Kohler also noted that the judge who presided over the negotiations in the Fair Work Commission (FWC) industrial tribunal, Adam Hatcher, was “regarded as a union man,” having previously represented various unions during his legal career. Far from being a neutral arbiter, the FWC, established under the Rudd Labor government, is tasked with policing a host of anti-strike laws, and providing a judicial veneer for the ruthless dictates of the major corporations.

After both sides agreed to the 500 job cuts, BlueScope management insisted that further inroads were required to meet its target of $60 million in “labour-cost savings.” Kohler explained: “Once again the local unions went back into bargaining mode.” He commented that “this time, Adam Hatcher intervened ... giving the union reps a lecture on the importance of seeing the process through.”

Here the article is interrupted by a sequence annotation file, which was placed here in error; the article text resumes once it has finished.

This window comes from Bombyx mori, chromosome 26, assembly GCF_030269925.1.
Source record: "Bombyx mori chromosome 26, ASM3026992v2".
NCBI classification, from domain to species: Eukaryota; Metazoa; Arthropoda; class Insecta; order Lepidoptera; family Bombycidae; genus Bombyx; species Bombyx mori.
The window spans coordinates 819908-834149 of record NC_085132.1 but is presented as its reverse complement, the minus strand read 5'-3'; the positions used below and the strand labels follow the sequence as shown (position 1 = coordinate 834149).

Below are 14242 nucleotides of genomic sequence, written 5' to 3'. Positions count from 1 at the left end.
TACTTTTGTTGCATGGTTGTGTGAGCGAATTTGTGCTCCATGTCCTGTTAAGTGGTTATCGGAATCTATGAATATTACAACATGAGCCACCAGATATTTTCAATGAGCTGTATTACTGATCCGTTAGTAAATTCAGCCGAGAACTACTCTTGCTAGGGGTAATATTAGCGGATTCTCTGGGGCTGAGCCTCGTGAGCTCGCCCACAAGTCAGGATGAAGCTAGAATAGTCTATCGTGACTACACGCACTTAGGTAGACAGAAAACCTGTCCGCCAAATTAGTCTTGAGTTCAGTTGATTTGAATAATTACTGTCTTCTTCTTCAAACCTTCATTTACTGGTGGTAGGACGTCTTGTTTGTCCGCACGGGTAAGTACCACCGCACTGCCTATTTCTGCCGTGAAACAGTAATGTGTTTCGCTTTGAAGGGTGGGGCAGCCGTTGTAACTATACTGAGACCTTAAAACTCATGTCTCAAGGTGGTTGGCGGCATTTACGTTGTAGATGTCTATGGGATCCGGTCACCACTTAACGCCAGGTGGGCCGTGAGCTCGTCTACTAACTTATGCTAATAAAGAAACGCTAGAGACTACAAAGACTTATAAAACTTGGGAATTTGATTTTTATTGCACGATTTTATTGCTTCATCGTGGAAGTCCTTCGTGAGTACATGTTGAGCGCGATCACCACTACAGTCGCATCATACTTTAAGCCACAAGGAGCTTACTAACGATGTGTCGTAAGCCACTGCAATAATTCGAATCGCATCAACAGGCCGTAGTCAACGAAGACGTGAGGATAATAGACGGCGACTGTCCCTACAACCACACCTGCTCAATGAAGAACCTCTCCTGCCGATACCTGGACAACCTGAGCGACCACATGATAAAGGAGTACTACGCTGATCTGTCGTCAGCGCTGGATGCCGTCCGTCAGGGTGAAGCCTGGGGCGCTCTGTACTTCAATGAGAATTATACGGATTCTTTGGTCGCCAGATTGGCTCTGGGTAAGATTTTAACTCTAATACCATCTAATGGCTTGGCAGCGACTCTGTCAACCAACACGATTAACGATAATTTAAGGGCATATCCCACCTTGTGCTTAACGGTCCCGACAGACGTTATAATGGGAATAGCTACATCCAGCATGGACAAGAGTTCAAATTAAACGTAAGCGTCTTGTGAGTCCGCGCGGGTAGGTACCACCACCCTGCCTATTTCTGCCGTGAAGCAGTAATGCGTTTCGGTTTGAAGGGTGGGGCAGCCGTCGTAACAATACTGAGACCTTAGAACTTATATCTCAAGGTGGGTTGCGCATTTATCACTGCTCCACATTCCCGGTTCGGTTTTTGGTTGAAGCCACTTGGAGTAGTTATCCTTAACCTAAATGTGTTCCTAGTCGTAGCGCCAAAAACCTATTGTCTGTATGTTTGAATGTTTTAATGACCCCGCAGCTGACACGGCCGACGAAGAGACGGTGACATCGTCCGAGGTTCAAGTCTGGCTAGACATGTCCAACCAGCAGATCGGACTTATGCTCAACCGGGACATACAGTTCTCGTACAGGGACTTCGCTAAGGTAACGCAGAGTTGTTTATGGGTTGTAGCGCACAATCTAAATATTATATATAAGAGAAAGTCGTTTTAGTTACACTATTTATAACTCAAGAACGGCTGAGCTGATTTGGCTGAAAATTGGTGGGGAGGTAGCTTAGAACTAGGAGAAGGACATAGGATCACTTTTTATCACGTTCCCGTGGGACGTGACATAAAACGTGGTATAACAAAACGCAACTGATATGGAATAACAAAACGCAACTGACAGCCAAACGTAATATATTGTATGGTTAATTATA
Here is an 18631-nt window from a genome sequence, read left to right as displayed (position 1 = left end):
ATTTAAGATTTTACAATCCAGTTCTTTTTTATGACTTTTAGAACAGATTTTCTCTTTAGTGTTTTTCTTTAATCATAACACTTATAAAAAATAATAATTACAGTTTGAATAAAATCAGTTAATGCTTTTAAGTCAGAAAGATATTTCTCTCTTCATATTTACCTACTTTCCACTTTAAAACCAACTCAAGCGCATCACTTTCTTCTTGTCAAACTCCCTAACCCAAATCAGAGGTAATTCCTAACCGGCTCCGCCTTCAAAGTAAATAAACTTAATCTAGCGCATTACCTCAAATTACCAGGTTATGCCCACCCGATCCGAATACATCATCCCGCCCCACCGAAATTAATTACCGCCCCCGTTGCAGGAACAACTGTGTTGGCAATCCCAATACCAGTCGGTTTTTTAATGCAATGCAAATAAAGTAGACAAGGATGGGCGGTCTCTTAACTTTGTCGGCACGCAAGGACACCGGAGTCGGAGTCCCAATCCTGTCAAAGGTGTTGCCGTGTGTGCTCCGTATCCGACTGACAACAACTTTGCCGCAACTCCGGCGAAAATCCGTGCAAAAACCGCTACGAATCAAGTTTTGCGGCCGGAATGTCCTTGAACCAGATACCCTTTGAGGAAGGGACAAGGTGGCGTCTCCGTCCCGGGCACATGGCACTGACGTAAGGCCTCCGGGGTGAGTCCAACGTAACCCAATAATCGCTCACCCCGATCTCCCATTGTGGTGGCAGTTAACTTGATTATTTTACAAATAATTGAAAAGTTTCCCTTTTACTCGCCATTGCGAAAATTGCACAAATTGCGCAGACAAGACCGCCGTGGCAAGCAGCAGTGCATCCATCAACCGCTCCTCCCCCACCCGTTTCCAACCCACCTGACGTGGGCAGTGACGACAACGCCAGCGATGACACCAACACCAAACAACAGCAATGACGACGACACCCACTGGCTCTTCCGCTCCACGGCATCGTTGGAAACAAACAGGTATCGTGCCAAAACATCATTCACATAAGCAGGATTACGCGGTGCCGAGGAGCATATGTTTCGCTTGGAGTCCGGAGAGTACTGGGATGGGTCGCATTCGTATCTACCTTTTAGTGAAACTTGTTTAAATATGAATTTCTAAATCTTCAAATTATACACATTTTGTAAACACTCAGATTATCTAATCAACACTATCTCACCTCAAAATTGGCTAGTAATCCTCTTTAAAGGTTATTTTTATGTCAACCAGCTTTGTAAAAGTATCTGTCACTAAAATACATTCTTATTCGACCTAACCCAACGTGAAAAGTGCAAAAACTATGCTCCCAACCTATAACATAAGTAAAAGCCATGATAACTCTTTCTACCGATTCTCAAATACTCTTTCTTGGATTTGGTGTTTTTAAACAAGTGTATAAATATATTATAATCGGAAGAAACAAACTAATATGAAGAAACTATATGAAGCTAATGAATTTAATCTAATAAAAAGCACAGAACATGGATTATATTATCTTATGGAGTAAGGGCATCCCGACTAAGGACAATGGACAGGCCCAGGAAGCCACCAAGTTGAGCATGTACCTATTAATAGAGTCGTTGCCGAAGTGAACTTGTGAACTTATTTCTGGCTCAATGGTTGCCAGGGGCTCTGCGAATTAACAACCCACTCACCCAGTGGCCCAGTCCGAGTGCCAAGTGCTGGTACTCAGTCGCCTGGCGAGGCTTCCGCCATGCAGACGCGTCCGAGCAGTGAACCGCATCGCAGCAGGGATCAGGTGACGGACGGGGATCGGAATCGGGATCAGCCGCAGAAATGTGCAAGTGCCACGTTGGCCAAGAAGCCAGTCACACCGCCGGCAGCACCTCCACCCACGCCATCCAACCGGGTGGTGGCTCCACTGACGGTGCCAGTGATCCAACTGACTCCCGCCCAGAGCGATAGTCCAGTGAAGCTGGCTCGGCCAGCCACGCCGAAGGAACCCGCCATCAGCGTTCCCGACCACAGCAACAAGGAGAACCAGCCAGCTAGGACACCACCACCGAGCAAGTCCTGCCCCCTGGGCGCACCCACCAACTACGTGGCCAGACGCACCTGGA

The so-called negotiations had the character of a union-company conspiracy against the workers, who were kept entirely in the dark about what was being prepared. At a membership meeting on October 8, workers were presented with the deal struck by the AWU, and told that if they did not vote “yes” to an agreement that they had not even read, they would be responsible for the closure of the steelworks.

After the deal was pushed through at the meeting, it was immediately hailed as “groundbreaking” by the Australian Financial Review and “game changing” by BlueScope management.